Amid such gala events as the Great Bend Chamber of Commerce banquet and efforts to bring in more such activities, plans to rejuvenate the Great Bend Events Center continue, Community Coordinator Christina Hayes said.
“Our official paint date is April 1,” she said. Weather permitting, this will take about a month.
It was last November that the City Council approved the roughly $70,000 bid from Brentwood Builders of Great Bend to repaint the venerable venue’s exterior. This includes the front and two sides, “everything a 10th Street viewer would see.”
The new color scheme will incorporate a new, darker gray to totally change the structure’s appearance. But, Hayes said there may be a change order prior to the start of the project to repaint some front door molding so it stands out more from the background.
“That was part of last year’s budget,” Hayes said of the painting. “So, that’s taken care of.”
Next, “I will be putting out some RFPs (requests for proposals) for the bathroom remodels,” she said. This will be included in this year’s budget.
Yet this year, Hayes would still like to see new air walls (easily portable partitions) installed to make dividing up the main room easier.
This is being done as Hayes, who is also director of the Convention and Visitors Bureau which is now housed in the center, and other city officials court organizations to use the facility. They have gone after trainings, conventions and other activities.
“We’re trying to put heads in beds,” Hayes said. “We are all working together to bring people here and that is really nice.”
“We have done an awful lot here,” Hayes said, noting city employees are proud of the renovations.
The re-carpeting and tiling of the facility wrapped up in September. The $99,000 project involved 12-foot tile perimeter around the main events room with the rest being carpet, a “walk-off” carpet in the back rooms, and mostly tile in the vestibule, foyer and Conference Room C.
The carpet is in squares that can be replaced. The color scheme is basically grays with some tan to match existing features.
With the new carpet, a new portable dance floor and the ability to roll portable bars on the tiled portion of the floor, officials said the changes will really bring the center up to date.
A lot has been done already. Changes have included:
• The new carpet and tile.
• The old canopy and supporting columns were removed.
It was replaced by a 34-by-60-foot canopy covering 2,000 square feet with a 14-foot clearance. Along with this, there will be an 18-by-80-foot plaza area in front of the center.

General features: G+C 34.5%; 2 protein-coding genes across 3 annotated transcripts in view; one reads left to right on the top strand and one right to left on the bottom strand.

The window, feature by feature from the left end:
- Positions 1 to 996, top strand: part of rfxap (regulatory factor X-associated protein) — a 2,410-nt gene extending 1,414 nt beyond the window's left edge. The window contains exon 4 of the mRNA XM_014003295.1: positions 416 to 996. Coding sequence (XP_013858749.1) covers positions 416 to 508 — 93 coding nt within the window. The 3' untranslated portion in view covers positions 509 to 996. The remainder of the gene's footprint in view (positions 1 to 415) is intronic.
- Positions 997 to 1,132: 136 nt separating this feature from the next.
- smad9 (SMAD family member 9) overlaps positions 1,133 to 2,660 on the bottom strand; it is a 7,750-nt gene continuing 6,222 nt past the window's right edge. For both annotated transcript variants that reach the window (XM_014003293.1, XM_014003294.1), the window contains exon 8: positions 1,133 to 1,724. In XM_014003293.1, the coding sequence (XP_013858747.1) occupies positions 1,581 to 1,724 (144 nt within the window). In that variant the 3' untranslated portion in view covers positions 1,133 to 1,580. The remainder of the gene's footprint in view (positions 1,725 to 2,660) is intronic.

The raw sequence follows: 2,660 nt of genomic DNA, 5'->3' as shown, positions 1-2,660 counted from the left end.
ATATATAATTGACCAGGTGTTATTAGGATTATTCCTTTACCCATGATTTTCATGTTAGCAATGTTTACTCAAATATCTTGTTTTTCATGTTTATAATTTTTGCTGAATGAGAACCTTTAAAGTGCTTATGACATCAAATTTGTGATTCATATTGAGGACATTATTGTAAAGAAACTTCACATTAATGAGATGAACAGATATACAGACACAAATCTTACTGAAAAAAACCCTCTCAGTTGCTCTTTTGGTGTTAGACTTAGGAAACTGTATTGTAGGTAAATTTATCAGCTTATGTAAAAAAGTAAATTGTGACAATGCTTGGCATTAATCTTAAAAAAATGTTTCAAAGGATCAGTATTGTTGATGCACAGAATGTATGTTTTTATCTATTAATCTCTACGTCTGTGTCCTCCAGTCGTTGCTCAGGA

• About 8,500 square feet of the southeast quarter of the parking lot was removed and replaced. This is sloped, making the building more handicapped accessible and improving drainage.
• Additional repair of the external facade with the new gray colors.
• New sound system, and a projectors and screens were installed.
• Updating the kitchen.
• Some of the front doors were be replaced with wider doors. There is also be an automatic door opener installed.
In addition, there is a new handicapped ramp.
• Variable LED lighting under the canopy is in place.
• An ice and snow melting system under the canopy was also installed.
• To separate the city-owned Events Center and the neighboring and now closed Great Bend Hotel and Convention Center, a covered walkway connecting the two buildings was removed.
• The CVB was moved from its old location at the intersection of 10th and Monroe to a remodeled space in the center in early 2016.
Attached to back of the Events Center is a massive, two-floor office complex which has been vacant for many years. It will remain so for a while longer, officials said.
Severely outdated and in need of repair, this is a project for down the road. The air conditioning alone would cost $500,000, plus the bathrooms don’t work and the lighting is not up to code, she said.
The complex used to house several businesses, offices and agencies, and even the CVB. And, a few years back, local officials pushed for it to house the offices of the Kansas Department of Agriculture after that department’s lease expired on its Topeka facility.
However, the KDA eventually relocated to Manhattan.
The center and the office complex behind it were added to the hotel complex (which dates back to 1962) in the 1980s. The council approved utilizing $500,000 donated by an anonymous group of local residents to purchase the convention center in 2011 from the owners of the adjacent Highland Hotel (most recently the Great Bend Hotel and Convention Center which is now closed).